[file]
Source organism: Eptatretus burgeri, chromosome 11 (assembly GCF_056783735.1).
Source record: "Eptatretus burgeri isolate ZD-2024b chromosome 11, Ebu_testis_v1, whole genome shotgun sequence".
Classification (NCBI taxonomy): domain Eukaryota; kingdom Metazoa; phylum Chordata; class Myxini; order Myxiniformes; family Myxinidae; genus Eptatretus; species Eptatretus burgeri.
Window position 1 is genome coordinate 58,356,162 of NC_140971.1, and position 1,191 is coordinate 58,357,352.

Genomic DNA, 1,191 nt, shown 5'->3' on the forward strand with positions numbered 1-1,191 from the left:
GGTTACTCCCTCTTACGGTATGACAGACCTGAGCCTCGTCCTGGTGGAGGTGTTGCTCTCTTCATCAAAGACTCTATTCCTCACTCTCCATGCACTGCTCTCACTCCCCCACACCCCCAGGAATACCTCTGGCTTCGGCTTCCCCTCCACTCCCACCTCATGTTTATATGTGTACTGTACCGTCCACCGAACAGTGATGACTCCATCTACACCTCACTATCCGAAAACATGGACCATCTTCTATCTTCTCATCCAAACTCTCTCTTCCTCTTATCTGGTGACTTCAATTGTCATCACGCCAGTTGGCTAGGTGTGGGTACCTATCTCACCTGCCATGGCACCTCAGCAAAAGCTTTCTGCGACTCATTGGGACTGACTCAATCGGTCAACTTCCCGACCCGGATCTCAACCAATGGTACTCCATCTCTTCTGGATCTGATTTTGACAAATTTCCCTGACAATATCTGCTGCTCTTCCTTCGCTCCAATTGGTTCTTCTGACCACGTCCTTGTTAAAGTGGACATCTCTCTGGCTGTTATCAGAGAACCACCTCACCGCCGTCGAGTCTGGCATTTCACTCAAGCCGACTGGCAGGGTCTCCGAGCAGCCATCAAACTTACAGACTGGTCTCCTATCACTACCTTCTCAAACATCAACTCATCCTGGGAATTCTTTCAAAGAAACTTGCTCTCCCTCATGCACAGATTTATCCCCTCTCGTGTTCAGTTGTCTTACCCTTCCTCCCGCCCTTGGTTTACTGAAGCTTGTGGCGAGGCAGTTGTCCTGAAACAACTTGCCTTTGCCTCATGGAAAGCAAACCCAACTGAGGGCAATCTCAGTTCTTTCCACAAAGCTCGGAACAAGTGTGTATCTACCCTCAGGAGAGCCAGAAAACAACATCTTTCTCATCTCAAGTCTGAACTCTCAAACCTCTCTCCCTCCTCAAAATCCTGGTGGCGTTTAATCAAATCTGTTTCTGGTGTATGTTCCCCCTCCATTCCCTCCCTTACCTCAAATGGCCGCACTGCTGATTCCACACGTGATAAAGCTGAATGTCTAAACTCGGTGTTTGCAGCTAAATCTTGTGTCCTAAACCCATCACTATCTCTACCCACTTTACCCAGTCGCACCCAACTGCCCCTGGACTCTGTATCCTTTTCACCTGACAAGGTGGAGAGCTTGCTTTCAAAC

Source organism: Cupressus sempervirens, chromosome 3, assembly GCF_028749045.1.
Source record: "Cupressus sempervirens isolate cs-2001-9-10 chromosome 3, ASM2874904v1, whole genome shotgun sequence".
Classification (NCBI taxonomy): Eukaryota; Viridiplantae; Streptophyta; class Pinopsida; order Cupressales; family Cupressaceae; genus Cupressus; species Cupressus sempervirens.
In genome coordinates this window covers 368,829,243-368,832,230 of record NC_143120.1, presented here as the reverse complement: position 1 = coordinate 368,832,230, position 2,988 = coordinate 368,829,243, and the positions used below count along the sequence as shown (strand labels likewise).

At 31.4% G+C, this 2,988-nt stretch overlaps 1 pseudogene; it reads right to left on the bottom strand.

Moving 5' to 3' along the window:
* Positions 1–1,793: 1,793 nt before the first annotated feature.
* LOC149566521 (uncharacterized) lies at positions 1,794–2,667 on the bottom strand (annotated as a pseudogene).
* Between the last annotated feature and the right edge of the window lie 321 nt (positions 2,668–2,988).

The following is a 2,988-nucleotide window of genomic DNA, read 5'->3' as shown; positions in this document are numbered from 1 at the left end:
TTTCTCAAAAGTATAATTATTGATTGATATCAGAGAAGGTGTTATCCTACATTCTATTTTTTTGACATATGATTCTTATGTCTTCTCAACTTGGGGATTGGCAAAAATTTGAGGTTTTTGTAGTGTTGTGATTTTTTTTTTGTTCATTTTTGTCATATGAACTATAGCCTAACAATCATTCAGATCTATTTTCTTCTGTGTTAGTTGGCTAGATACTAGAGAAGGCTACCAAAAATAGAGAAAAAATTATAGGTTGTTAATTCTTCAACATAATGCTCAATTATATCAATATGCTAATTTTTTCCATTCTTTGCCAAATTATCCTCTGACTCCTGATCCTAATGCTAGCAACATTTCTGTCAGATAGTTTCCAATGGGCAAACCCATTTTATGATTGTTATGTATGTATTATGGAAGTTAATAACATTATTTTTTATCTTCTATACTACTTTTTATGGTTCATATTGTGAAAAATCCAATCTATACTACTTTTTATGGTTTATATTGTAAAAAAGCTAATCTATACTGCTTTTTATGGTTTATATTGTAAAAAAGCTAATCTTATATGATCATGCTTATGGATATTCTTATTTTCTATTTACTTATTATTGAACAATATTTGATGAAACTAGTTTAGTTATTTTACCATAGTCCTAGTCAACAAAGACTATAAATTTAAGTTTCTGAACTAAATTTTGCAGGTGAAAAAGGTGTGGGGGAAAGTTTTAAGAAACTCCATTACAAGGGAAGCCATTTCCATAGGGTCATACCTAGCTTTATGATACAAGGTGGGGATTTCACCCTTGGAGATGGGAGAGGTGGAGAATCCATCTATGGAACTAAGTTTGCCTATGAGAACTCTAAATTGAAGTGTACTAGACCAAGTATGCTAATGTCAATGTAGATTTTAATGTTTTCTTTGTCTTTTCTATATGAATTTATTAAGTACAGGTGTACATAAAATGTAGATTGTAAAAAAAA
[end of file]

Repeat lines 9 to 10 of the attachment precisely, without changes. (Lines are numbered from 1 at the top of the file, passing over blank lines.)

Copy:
Classification (NCBI taxonomy): Eukaryota; Viridiplantae; Streptophyta; class Pinopsida; order Cupressales; family Cupressaceae; genus Cupressus; species Cupressus sempervirens.
In genome coordinates this window covers 368,829,243-368,832,230 of record NC_143120.1, presented here as the reverse complement: position 1 = coordinate 368,832,230, position 2,988 = coordinate 368,829,243, and the positions used below count along the sequence as shown (strand labels likewise).